At the meeting a number of resolutions were adopted including repealing all Italian fascist laws, calling for the removal from Istria of Italians sent to colonize Istria after 1918 and calling for the re-introduction of Croatian (not "Serbo-Croatian") in all churches in Istria.

The three weeks of freedom and euphoria came to an end in early October when Germans launched an offensive in Istria. The newly constituted Partisan units in Istria were destroyed and an estimated 5,000 people were killed in Istria by the Germans in the next several months alone. German repressive activities continued throughout the rest of the war - in May 1944, for ex., the Germans executed over 250 people in the village of Lipa (near the border with Slovenia at Rupa). Another massacre occurred in Tinjan in western Istria where about 80 people were executed in one day. Hundreds of Croat Istrians were taken to concentration camps in Germany as well as the so-called Risseria camp in Trieste (the only one in Italy that had a crematoria). I encourage anyone driving thru the interior of Istria to take a couple of moments to look at the local "Partisan" monuments - most of the people listed were killed in 1943 or '44. More importantly, in light of the small number of KPH members in Istria at the time, there is little doubt that those listed were non-Communist civilians.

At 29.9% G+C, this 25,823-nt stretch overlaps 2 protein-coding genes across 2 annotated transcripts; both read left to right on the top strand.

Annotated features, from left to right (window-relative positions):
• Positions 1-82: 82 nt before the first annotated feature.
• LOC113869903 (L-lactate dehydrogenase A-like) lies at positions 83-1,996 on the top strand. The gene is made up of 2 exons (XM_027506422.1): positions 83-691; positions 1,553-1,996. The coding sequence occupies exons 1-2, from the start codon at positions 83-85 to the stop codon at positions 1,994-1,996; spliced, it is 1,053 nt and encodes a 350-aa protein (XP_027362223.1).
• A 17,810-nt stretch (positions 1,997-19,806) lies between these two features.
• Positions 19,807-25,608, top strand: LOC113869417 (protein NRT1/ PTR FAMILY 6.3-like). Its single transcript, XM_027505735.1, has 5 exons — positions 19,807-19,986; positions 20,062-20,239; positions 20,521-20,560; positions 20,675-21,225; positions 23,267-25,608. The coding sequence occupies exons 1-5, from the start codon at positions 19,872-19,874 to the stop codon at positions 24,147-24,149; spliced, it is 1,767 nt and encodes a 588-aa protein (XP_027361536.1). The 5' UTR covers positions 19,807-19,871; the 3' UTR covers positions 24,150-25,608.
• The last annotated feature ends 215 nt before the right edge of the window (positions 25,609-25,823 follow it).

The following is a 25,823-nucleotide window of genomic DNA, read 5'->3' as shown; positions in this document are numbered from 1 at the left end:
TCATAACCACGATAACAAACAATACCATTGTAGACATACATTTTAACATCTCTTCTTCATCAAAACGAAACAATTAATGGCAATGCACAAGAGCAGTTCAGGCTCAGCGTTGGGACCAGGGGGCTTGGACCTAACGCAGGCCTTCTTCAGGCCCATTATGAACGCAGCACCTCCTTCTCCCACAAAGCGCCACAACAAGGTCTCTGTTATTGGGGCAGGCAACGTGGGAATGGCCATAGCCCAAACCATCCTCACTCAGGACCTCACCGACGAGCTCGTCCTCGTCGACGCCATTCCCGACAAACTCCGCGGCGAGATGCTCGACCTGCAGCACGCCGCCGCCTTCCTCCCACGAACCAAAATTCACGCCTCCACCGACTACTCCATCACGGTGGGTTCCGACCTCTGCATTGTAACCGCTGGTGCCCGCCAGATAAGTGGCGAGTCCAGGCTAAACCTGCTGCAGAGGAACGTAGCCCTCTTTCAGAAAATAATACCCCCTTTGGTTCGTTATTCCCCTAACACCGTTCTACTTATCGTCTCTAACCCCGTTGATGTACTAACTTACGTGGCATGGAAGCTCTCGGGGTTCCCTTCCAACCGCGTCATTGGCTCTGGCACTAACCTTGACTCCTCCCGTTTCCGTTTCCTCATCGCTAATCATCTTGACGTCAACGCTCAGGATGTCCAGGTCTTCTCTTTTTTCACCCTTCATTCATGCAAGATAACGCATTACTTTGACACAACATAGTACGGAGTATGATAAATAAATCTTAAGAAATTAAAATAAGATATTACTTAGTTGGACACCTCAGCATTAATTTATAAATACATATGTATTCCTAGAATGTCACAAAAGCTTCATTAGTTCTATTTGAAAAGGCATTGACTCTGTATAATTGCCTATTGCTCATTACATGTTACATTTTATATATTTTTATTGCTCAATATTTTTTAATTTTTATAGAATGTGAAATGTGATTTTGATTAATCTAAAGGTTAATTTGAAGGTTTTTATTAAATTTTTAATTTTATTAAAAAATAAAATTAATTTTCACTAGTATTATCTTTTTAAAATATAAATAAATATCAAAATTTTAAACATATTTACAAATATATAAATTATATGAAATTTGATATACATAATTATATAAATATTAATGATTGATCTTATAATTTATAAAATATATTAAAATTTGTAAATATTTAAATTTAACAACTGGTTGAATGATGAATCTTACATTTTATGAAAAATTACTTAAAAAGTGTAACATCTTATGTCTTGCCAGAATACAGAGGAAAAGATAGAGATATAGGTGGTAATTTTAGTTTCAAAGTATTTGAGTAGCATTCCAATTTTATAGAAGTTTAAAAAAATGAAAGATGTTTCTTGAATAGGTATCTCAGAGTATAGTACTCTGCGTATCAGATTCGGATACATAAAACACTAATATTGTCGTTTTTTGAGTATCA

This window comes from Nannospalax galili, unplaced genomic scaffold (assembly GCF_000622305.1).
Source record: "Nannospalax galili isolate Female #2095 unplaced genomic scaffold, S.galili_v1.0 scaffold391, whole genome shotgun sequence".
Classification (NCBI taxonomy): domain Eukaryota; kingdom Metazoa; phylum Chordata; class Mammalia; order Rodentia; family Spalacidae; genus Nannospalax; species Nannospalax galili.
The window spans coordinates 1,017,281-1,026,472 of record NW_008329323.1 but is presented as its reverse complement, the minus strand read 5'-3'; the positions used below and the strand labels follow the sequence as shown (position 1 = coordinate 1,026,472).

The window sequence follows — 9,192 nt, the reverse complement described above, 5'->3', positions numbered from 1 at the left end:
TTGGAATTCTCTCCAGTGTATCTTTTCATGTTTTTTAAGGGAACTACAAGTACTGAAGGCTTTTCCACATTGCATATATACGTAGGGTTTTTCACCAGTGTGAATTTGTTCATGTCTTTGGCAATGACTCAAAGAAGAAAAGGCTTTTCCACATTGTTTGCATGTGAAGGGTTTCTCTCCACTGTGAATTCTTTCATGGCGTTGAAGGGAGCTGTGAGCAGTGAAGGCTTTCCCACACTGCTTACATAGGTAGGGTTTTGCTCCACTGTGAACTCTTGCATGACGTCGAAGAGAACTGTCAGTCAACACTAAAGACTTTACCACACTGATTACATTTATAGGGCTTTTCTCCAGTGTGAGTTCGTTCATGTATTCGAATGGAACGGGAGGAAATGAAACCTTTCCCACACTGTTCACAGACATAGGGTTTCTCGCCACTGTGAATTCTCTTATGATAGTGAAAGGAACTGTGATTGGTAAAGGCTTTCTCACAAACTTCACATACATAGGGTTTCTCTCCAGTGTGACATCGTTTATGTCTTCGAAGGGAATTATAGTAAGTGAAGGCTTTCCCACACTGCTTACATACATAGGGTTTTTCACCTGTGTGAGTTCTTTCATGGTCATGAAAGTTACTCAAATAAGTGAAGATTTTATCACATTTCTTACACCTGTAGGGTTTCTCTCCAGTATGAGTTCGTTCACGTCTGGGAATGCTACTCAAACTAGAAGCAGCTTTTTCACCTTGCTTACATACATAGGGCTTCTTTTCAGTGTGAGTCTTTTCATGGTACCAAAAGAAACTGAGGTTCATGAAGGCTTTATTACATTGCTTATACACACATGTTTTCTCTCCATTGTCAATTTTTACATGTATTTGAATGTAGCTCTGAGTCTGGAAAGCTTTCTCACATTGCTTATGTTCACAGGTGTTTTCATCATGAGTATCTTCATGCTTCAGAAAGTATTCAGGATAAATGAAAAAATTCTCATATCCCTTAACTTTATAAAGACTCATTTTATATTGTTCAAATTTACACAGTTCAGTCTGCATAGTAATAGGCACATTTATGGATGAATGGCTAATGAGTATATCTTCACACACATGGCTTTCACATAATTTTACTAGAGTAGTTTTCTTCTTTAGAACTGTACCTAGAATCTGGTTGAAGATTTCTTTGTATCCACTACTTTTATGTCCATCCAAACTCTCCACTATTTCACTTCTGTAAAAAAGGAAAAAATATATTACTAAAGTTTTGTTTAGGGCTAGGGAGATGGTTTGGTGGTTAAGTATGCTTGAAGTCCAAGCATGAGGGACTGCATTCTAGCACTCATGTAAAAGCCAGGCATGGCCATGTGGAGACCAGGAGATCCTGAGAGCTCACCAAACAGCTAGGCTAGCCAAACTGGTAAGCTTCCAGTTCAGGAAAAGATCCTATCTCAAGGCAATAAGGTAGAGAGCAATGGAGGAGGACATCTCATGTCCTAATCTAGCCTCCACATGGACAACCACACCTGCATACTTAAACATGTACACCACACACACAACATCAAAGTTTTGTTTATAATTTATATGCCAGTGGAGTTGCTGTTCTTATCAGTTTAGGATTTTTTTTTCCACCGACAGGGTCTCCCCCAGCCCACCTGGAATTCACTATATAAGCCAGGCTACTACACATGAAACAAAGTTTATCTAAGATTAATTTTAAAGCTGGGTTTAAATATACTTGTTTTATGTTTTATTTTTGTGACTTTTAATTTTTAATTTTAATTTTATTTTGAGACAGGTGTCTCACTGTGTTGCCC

During the last 2 years of the war the KPH gained its bearings in Istria and began to impose its ideological views. The support that probably all Croats in Istria gave to the anti-fascist movement began to dissipate in the face of Communist stupidity. An example of this was the relations between the KPH and Croatian priests in Istria which took a 180 degree turn as the KPH began to attack a number of prominent priests (such as Bozo Milanovic). The ultimate end of the war saw the now Yugoslav Army enter Istria in late April 1945.

My point in this story is that what occurred in Istria in Sept 1943 (and indeed what probably occurred in Split at the same time) was not a Communist led uprising but a popular revolt against a regime which engaged in the open ethnic elimination of Croats and all things Croatian (e.g., the Italians removed the Ninski statue when they came to Split in '43; the well-known ban on the use of Croatian names and language in Istria since the mid-1920s, etc.). That the Communists were able to take over the leadership of the revolt is due to the fact that there were no other organized political parties or organizations in Istria as a result of the fascist regime's policies (the NDH attempted to send emissaries to Istria but their attempts were thwarted by the Germans who put Istria and the Kvarner under their direct control). They could only be opposed by the Church and as noted above the initial alliance forged with local priests came to a quick end.

We should not allow the Communists to claim this truly remarkable story as something of their own doing - it wasn't. It was the doing of those Croatian patriots who remained in Istria throughout Italian rule and surreptitiously kept alive among the local people the desire to join their motherland and to destroy fascism at the same time.

John Kraljic